The history of contact between the Dai and Han peoples dates back to 109 B.C., when Emperor Wu Di of the Han Dynasty set up Yizhou Prefecture in southwestern Yi (the name used to signify the minority areas of what are now Sichuan, Yunnan and Guizhou provinces). The Dais in subsequent years sent tribute to the Han court in Luoyang, and among the emissaries were musicians and acrobats. The Han court gave gold seals to the Dai ambassadors and their chieftain was given the title "Great Captain."
According to Chinese documents of the ninth century, the Dais had a fairly well developed agriculture. They used oxen and elephants to till the land, grew large quantities of rice and had built an extensive irrigation system. They used kapok for weaving, panned salt and made weapons of metal. They plated their teeth with gold and silver.
In the 12th century, a Dai chieftain named Bazhen unified all the tribes and established the Mengle local regime with Jinghong as the capital, and called it the "Jinglong Golden Hall Kingdom." According to local records, the kingdom had a population of more than one million, and was famous for white elephants and fine-breed horses. It recognized the Chinese imperial court as its sovereign. When Bazhen ascended the throne, he was given a "tiger-head gold seal" by the Emperor, and the title "Lord of the Region." Previously, the Dais in the Dehong region had established the Mengmao Kingdom, with Ruilijiang as the capital.
During the Yuan Dynasty (1271-1368), the Dai area was subordinate to Yunnan Province and the system of appointing hereditary headmen from among the ethnic minorities was instituted; this system was consolidated during the Ming Dynasty (1368-1644).
Past Socio-Economic Conditions
The increasing economic and cultural interflow between the Han and Dai peoples, as well as the migration of many Han people to the frontiers, taking with them advanced production skills and culture and science, promoted the economic development of Dai society. The feudal lord system established in the Dai areas at the end of the Yuan Dynasty and the beginning of the Ming Dynasty further promoted social production. The use of iron implements was widespread, new strains of crops were cultivated, and cotton was grown extensively. A number of fairly large commercial townships such as Cheli were established.
The Qing Dynasty (1644-1911), on the whole, carried on the practice of the Yuan and Ming system in the minority areas. However, it placed the Dai areas with more advanced economy under its jurisdiction and sent officials to practice direct control. During the Kuomintang rule, a county was set up in the Dai area close to the frontier and the policy of national oppression was carried out through the county administration.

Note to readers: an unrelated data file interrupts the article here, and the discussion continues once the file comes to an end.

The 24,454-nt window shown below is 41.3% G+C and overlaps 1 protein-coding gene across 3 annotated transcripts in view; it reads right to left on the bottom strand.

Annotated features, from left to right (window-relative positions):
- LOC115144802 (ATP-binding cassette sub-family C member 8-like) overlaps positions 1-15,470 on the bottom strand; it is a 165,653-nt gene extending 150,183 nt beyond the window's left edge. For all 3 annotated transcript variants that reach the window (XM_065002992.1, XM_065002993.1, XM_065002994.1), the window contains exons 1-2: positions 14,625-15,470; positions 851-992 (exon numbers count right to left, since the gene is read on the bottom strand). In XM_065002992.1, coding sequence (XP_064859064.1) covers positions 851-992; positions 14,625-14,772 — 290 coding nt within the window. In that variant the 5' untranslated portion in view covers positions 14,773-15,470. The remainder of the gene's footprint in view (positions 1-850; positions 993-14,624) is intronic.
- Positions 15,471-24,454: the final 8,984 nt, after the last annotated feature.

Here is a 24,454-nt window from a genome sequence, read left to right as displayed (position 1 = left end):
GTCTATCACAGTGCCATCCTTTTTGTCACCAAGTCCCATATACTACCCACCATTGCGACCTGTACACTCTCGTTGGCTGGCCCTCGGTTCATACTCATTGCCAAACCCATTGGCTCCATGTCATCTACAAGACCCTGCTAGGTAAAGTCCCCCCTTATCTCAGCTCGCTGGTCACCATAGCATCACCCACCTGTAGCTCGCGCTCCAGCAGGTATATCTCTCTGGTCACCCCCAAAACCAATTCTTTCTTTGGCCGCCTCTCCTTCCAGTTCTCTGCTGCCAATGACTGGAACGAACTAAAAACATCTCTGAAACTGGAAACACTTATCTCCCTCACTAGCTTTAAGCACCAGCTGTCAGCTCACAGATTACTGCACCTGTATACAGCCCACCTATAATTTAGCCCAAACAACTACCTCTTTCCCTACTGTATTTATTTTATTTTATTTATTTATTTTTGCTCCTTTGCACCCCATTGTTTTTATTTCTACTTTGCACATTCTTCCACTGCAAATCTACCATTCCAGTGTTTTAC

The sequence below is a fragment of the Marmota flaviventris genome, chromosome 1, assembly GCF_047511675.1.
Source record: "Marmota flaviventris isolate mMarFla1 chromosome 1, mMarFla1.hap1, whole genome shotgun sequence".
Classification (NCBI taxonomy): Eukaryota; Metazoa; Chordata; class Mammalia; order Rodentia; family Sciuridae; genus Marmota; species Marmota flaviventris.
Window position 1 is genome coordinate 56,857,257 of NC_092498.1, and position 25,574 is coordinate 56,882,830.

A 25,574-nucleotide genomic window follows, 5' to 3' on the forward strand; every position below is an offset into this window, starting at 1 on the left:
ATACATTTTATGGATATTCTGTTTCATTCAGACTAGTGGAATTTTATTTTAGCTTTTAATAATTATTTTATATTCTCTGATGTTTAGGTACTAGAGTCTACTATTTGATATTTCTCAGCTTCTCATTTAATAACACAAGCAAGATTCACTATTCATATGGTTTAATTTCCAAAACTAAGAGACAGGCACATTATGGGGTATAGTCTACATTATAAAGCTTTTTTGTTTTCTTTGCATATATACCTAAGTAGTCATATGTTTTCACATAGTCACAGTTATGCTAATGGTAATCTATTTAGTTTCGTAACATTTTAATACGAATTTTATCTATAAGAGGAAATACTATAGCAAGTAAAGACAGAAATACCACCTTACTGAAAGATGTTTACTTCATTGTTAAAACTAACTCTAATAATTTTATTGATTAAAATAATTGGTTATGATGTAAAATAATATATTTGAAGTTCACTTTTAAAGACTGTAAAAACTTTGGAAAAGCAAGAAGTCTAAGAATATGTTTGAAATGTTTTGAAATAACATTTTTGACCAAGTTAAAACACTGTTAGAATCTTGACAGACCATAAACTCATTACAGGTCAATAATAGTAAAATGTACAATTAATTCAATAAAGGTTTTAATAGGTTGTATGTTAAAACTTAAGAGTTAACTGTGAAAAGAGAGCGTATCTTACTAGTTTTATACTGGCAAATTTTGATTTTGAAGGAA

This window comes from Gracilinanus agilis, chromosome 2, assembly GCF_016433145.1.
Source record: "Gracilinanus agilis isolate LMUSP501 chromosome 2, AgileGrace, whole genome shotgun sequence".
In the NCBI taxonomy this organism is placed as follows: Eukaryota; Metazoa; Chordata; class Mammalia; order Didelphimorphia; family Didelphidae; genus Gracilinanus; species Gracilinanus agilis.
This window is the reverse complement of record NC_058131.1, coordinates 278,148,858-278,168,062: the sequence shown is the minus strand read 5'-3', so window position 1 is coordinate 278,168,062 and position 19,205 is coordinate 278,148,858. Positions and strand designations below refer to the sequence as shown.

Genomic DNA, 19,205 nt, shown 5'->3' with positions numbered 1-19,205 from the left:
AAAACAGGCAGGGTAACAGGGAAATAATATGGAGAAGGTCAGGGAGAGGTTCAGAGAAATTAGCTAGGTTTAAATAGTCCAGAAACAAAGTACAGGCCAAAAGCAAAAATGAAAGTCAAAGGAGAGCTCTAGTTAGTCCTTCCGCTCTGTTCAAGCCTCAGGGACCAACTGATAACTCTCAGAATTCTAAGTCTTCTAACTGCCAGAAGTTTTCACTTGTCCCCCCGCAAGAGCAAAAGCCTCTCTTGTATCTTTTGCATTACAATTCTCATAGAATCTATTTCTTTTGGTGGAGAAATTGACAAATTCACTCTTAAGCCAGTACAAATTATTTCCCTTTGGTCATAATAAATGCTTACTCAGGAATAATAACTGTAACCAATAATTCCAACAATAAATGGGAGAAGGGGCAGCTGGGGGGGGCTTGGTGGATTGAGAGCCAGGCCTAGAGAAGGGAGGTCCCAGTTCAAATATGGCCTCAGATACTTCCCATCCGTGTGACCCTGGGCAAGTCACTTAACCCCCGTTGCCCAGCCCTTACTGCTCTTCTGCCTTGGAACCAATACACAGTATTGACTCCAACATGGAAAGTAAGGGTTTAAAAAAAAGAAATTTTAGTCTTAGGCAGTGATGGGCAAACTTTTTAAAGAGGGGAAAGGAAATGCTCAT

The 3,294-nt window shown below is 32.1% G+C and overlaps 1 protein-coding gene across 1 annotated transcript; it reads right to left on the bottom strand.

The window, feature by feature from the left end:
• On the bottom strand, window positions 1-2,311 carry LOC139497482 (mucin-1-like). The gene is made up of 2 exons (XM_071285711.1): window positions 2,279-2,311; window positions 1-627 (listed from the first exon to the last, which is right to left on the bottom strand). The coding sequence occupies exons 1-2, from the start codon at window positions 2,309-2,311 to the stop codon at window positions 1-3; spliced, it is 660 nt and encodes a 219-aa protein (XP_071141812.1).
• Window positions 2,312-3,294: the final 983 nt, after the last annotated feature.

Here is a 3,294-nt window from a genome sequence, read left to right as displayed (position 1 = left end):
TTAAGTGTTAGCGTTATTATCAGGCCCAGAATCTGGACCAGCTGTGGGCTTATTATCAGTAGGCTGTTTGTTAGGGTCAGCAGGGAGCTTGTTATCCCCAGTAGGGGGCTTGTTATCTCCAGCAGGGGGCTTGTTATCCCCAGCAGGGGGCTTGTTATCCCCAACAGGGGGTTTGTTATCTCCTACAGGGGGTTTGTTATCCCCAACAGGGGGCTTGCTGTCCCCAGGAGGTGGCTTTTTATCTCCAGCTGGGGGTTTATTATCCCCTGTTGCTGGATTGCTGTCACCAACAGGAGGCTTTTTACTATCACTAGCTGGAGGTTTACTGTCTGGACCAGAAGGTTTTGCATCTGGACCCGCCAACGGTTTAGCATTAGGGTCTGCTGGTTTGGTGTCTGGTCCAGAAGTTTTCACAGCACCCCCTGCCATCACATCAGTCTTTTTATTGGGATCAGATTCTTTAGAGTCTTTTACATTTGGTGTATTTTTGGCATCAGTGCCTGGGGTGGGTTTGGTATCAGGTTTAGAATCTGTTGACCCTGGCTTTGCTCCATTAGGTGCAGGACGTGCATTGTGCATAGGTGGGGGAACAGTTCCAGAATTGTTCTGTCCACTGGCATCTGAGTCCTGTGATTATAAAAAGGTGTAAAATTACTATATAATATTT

The historical conditions of the Dai communities were not the same, nor were the stages of their social development. So each had its own characteristics as to the form of land ownership, class structure and political system. Such areas as Jingdong, Xinping and Yuanjiang, where the Dais mingled with the Hans, had entered the feudal landlord economy stage earlier because the Dais absorbed the Han's more advanced tools and techniques of production. Social progress was slower in Xishuangbanna and Dehong on the border, particularly Xishuangbanna, which still retained a fairly complete feudal manorial economy.
Since the Yuan, Ming and Qing regimes practiced the system of appointing national-minority hereditary headmen, the "Cheli Official" had for generations been the highest manorial lord and ruler until liberation. All the land, forests and water belonged to him, and he subdivided his domain to be hereditarily ruled by his clan members and trusted followers. Under such a system, part of the land owned directly by the manorial lords became their private manors or served as pay for their household officials. The remaining part was allocated to the serfs and came under the common ownership of the whole village.
The manorial lords established a set of political institutions, and had their own troops, courts and prisons to facilitate their plunder and strengthen their rule.
The frontier Dai areas such as Dehong, Menglian and Gengma were nearly the same as Xishuangbanna, basically having a feudal manorial economy. However, their social economy underwent new changes. The land allocated to the peasants became more stabilized and hereditary, and land rent in kind was widely practiced. In Mangshi and Yingjiang, the landlord economy developed faster and the rich peasant economy also grew, because of the Dai people's frequent contact with the Hans.
For a long time the Dais had grown rice as their main crop, and they had developed a rather complete, intensive farming system and gained rich experience in irrigation. However, under the shackles of feudalism, yields were low. The reckless exploitation by the luxury loving ruling class and the Han landlords and merchants forced many peasants to flee their villages.